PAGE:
But despite these risks, family caregivers of Northwest Georgia Oncology Centers‘ cancer patients of any age are less likely than non-caregivers to practice preventive healthcare and self-care behavior. Regardless of age, gender, and ethnicity, caregivers report problems attending to their own health and well-being while managing caregiving responsibilities.
- Sleep deprivation
- Poor eating habits
- Failure to exercise
- Failure to stay in bed when ill
- Postponement of or failure to make medical appointments
Caregiving can be an emotional roller coaster. On the one hand, caring for your family member demonstrates love and commitment and can be a very rewarding personal experience. On the other hand, exhaustion, worry, inadequate resources, and continuous care demands are enormously stressful. Studies show that an estimated 46 to 59 percent of caregivers are clinically depressed.
You cannot stop the impact of a chronic or progressive illness or a debilitating injury on someone for whom you care. But there is a great deal that you can do to take responsibility for your personal well-being and have your own needs met. If you are struggling with the pressures and stress of caregiving, please talk to your NGOC cancer team to help with resources and support.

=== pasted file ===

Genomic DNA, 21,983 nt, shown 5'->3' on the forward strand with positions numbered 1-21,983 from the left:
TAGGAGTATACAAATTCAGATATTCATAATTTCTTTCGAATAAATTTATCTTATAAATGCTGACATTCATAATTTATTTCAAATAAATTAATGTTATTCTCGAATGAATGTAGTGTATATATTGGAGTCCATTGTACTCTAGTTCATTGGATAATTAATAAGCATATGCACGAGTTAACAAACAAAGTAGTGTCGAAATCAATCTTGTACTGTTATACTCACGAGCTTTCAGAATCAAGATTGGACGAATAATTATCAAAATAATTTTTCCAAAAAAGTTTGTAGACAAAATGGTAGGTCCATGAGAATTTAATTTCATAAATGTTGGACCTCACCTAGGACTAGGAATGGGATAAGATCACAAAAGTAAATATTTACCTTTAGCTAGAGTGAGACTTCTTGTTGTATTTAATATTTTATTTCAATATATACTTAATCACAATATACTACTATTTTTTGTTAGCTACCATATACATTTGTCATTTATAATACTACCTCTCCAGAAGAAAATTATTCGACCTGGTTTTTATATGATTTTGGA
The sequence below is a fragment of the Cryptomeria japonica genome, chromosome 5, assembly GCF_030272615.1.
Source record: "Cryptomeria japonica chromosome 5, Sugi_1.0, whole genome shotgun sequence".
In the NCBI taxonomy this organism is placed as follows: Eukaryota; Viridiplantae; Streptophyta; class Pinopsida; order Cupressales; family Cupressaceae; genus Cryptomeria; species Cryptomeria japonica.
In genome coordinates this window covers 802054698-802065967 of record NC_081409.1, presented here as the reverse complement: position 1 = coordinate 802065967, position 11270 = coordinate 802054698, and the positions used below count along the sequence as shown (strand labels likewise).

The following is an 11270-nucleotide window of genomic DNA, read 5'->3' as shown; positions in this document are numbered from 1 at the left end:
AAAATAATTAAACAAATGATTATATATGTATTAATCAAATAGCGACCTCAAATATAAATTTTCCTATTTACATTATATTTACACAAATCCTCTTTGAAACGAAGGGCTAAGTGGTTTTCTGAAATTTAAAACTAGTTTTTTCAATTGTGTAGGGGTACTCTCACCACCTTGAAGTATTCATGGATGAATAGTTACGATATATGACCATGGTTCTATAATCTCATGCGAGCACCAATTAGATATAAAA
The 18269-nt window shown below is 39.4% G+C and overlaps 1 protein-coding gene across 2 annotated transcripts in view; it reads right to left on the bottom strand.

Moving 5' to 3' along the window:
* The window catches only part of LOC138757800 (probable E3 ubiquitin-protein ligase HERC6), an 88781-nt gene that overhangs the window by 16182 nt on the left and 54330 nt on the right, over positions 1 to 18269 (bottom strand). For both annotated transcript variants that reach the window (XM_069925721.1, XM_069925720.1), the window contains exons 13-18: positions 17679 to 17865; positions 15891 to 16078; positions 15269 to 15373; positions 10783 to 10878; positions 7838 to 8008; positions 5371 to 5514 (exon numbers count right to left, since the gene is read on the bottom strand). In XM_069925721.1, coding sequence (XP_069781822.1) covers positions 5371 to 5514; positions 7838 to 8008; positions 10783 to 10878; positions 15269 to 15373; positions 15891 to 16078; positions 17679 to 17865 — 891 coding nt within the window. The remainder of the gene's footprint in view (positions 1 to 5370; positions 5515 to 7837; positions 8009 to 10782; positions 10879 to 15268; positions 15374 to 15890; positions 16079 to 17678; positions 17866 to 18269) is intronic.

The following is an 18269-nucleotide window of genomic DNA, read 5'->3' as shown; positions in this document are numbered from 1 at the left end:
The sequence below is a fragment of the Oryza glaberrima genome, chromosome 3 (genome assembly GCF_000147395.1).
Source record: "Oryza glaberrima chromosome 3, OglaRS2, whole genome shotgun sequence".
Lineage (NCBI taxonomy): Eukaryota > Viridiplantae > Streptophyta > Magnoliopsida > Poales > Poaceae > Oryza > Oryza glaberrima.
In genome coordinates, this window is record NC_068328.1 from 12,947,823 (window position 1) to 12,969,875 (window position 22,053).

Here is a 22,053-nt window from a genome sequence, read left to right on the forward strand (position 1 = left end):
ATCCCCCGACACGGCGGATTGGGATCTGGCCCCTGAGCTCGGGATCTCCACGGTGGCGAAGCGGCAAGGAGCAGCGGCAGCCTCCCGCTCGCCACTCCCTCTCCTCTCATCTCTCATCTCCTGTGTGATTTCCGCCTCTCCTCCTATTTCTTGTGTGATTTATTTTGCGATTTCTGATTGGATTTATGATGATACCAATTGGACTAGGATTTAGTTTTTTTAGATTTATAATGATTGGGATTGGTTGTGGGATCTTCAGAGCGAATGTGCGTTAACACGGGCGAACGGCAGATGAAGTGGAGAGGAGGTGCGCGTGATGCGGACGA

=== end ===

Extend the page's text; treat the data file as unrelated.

Before embarking on or continuing an exercise program while undergoing cancer treatment, please consult with your Northwest Georgia Oncology Centers‘ physician to determine what activity level is most appropriate for you. Maintaining energy for your current daily activity level is important as is regaining any lost strength. No matter what exercise level you’re approved for, be sure to drink plenty of water. Staying hydrated is important to overall health, but even more so while undergoing cancer treatment.
Listen to your body and don’t over-exert yourself. You may not realize it, but even light to moderate walking can help increase energy levels and boost self esteem. Many patients find exercise also helps reduce feelings of anxiety and depression. Be sure to start slowly, but again, only after your NGOC team has cleared you for exercise.
Benefits of exercise often include:
- Reduced stress
- Improved sleep
- Strengthened cardiovascular system
- Enhanced flexibility and range of motion
- Reduced fatigue
- Increased relaxation
- Enhanced self-confidence and feeling of wellness
Make the most of your daily activities by incorporating some of these light to moderate exercise ideas:
- Take the stairs instead of the elevator
- Park farther away
- Go down every aisle in the grocery store – whether you need to or not!
- Stroll the mall. You’ll enjoy a controlled environment, people and plenty of places to rest should you tire.
- Work out in water. It is gentle on your joints and you won’t become over-heated. (Use sunscreen if your pool is outside).
- Try Tai Chi, Qi Gong or yoga. These centuries-old forms of exercise incorporate rhythmic breathing and relaxation techniques with gentle movements.
- Gardening can be a nurturing experience. Once again, protect yourself from potential sunburn and insect bites.
- Find something that you enjoy.